Vietnamese food is one of my favorite, and perhaps one of the more interesting, cuisines of Southeast Asia. Although Vietnam was originally part of Imperial China, the French swooped in during the early 19th Century, colonized the entire country, and introduced their cooking style to the locals. By 1954 the locals had kicked the French oppressors back out of their homeland, but the fusion of both foods and languages stuck like a porcupine in bubble wrap.
Current obsession: assorted flavored brownies. I’m not knocking the good ol’ chocolate kind, but I’ve recently discovered that you can get that sweet, moist, chewy, mmm…. in other flavors and I’ve kind of gone an eensy weensy bit brownie nuts. I’m also crackers for gingerbread, and have managed to happily marry the two ideas in this one fantawesome recipe that can only really be described by the happy marriage of two positive descriptors. If you’re looking for something new for your cookie tray or perhaps a sell-out at the holiday bake sale, look no further.
Attempting Asian Slaw with Peanut-Ginger Dressing was a seventeen-ingredient adventure with two components – the dressing & the slaw. This dish was a whole new ballgame and somehow, I managed to survive.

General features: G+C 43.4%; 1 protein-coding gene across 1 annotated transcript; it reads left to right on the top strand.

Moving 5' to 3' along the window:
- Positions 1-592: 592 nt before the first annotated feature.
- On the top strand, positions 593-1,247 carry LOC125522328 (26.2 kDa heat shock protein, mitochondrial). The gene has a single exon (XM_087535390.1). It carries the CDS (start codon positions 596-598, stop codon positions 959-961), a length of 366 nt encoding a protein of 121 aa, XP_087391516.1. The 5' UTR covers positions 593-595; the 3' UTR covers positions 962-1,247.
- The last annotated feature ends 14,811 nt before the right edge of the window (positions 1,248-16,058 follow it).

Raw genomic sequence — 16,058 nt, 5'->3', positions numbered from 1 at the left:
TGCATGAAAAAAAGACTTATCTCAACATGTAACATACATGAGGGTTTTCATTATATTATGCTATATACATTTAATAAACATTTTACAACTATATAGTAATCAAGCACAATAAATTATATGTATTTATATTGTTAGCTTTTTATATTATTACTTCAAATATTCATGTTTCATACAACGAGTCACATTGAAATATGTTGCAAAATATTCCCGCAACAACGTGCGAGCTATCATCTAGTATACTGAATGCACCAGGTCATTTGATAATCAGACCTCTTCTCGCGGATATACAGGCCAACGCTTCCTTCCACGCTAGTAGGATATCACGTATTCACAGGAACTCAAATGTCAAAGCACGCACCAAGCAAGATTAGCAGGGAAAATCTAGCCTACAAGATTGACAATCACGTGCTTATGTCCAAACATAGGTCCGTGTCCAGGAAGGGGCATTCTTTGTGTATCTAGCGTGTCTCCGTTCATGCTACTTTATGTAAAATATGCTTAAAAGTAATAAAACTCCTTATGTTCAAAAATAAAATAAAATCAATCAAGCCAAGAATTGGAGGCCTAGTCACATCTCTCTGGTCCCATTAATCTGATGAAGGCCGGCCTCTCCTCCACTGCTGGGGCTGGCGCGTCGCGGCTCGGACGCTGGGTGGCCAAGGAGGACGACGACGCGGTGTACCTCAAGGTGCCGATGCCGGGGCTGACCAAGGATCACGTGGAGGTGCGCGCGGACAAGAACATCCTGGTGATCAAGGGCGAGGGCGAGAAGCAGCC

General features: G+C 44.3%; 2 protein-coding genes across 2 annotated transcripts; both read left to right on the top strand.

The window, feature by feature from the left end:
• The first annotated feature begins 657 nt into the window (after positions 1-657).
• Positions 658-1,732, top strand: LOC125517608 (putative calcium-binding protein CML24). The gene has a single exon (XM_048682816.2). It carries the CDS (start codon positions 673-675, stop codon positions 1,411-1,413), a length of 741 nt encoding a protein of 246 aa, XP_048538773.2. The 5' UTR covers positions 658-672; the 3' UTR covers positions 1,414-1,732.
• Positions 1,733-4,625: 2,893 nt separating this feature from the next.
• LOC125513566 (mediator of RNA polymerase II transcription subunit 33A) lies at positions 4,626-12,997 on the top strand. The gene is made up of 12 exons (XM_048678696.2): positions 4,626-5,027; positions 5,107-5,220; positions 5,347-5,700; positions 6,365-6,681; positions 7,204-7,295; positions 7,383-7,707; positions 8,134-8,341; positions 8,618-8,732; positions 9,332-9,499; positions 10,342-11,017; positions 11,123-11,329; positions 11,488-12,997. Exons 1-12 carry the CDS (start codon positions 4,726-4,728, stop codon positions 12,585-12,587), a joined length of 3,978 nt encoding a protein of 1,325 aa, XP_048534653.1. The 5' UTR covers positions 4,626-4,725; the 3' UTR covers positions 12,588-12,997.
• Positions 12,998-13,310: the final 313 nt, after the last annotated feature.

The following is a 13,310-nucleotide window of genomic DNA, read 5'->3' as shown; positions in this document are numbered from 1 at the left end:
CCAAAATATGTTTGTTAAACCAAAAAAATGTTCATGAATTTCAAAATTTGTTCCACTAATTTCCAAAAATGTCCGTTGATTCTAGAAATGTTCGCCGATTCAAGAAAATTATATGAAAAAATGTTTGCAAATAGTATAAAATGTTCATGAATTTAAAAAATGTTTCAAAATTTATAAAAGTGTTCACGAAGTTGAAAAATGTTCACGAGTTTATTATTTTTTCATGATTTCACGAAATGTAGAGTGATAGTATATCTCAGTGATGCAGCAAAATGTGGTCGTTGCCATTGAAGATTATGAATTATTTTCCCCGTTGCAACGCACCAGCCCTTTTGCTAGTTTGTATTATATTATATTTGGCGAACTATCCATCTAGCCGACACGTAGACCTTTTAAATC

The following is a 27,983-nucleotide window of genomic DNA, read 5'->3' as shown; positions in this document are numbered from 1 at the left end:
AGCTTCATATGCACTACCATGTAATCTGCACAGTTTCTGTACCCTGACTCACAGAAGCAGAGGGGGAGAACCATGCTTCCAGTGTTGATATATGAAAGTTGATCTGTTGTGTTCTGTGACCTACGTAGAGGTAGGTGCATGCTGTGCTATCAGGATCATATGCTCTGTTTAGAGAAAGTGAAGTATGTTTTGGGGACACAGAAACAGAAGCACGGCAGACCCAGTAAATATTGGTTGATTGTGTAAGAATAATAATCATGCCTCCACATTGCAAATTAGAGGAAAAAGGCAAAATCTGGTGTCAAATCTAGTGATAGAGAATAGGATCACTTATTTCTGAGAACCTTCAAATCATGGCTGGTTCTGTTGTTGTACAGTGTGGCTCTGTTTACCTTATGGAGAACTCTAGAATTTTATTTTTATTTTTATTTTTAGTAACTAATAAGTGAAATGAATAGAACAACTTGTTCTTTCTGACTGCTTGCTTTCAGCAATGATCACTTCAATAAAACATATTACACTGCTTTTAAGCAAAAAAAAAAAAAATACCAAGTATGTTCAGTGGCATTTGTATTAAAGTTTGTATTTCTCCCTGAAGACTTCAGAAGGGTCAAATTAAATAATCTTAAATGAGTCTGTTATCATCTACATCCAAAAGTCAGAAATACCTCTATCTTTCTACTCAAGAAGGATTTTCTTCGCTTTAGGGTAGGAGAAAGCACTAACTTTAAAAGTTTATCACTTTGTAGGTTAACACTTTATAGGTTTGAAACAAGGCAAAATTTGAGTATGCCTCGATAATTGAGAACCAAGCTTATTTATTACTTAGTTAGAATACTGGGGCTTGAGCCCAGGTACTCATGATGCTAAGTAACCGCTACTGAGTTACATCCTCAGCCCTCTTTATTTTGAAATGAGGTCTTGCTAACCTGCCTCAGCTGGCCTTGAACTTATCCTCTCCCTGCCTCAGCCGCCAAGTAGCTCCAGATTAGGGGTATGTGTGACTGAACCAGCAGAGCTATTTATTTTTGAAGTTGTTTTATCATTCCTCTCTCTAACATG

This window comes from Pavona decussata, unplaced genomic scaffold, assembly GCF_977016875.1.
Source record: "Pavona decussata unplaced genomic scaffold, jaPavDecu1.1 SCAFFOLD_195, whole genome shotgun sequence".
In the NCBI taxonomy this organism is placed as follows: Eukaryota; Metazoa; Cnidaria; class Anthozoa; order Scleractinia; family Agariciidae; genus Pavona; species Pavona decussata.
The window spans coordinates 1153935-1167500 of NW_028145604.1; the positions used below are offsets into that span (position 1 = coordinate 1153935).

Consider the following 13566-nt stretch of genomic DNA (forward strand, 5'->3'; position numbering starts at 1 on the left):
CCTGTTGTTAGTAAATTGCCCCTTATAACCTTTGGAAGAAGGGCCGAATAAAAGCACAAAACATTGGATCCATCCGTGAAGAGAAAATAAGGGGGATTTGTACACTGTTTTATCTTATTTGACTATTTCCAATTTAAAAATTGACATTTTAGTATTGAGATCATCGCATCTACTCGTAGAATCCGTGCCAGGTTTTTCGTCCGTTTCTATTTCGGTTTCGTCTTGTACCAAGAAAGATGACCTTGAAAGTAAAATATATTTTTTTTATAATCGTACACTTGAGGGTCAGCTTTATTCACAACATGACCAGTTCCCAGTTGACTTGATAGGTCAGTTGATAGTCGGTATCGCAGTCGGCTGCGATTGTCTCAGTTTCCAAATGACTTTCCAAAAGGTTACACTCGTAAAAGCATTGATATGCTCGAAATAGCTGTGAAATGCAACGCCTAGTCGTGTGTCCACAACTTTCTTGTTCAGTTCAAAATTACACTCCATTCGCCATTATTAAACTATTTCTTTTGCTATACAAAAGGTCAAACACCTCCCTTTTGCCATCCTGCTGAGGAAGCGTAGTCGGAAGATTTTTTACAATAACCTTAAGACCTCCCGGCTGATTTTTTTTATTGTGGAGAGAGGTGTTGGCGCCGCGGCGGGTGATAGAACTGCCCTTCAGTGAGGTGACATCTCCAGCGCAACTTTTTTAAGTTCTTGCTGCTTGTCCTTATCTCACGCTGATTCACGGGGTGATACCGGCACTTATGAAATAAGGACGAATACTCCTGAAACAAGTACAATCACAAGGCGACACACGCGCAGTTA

I love baking.
Okay, what I actually love is the end product of baking.
Strike that.. I love the idea of baking. I hate the actual hassle of baking.
Actually.. I think I kind of hate baking. Its messy, it takes forever, I usually end up burning something and its messy. Did I mention that? I hate doing messy things. Mostly because I hate having to clean it up. I already have a 3 year old I who is nothing more than a little bundle of chaotic energy. I don’t like having to clean up my baking messes and then wrangle a sugared up tot on top of that.
Ginger bread today is nothing like its ancestor. Originally, in Medieval England, the term ginger bread simply referred to preserved ginger, a corruption of the Old French word gingebras which was in turn derived from the Latin name of the spice, Zingebar.